Known as the Saharan Air Layer, this year’s occurrence is unusually intense and could set records for its high concentration.

By Cailey Rizzo
June 23, 2020
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A nearly 5,000-mile-long plume of dust from the Sahara Desert is expected to arrive in the U.S. later this week.

Although a plume of dust emerges from the desert every year — known as the Saharan Air Layer (SAL) — this year’s occurrence is unusually intense and could set records for its high concentration, according to The Weather Channel.

A vast cloud of Sahara dust is blanketing the city of San Juan, Puerto Rico on June 22, 2020
RICARDO ARDUENGO/Getty

Specifically, the dust plume is unique for its thickness, boasting one of the highest concentrations of dust particles reported over the Caribbean Sea in the last 50 to 60 years, Dr. Olga Mayol of the Institute for Tropical Ecosystem Studies at the University of Puerto Rico explained to The Weather Channel.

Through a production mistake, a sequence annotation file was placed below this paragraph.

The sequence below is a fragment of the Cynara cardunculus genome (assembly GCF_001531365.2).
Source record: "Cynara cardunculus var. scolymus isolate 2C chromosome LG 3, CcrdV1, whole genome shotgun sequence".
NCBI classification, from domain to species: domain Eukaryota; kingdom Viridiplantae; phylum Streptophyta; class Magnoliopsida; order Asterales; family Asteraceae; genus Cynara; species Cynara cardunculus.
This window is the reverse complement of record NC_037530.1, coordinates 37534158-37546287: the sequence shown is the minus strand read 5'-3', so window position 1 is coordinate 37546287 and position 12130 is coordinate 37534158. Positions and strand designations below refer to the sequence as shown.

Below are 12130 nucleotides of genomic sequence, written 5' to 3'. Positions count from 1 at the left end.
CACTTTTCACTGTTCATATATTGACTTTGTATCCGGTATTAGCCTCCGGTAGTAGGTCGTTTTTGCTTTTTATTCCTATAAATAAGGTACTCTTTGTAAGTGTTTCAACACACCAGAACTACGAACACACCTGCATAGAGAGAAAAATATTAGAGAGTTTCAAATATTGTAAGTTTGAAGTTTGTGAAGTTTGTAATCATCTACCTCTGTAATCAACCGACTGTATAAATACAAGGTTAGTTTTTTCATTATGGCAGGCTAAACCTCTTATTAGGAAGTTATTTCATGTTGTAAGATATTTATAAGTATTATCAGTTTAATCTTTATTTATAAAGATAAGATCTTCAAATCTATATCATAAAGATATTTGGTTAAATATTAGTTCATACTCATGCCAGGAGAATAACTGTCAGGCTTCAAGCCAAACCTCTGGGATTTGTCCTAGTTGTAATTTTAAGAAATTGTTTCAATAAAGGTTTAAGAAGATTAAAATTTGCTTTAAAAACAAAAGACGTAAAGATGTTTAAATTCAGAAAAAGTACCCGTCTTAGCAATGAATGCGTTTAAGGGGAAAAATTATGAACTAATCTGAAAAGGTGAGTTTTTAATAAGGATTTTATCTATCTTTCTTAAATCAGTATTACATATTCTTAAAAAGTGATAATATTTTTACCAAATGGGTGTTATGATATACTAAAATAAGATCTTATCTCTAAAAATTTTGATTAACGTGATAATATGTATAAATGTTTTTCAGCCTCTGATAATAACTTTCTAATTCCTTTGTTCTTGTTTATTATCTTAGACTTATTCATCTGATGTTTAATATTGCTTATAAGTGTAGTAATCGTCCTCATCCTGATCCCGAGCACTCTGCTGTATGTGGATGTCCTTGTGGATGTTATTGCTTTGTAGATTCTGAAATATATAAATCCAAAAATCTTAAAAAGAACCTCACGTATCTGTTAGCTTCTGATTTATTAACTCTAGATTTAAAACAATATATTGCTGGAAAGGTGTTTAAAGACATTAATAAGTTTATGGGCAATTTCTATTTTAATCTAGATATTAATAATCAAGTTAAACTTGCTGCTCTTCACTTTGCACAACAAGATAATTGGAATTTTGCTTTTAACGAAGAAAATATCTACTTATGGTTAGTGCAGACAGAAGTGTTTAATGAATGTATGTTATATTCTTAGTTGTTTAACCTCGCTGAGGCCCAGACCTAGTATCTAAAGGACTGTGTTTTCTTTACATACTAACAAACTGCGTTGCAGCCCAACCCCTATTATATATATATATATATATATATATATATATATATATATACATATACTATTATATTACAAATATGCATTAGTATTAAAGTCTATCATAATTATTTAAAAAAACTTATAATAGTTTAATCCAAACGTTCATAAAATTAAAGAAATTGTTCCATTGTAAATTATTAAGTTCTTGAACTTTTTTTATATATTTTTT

The dust plume has already made its way across the Atlantic and its effects are currently visible in Puerto Rico and Antigua. On Tuesday, the dust plume is expected to move north in the Caribbean and by Wednesday it could appear in the western coast of the Gulf of Mexico, along the Texas coast and into Louisiana. By Thursday or Friday, the dust could affect east Texas, Louisiana, Arkansas, Mississippi, Florida, and the Tennessee Valley.

Looking to the weekend, the dust could affect regions as far north as Washington, D.C.

In addition to affecting visibility on the ground, it could also change the air quality, aggravating conditions for people with asthma, COPD, or allergies.

On a positive note, The National Weather Service tweeted that “the main impact will be some especially colorful sunrises sunsets,” as the dust is supposed to linger at higher altitudes.

And the dust plume could have a good effect on storms this summer as the dry layer of air caused by the dust could help temporarily suppress tropical storms and hurricanes.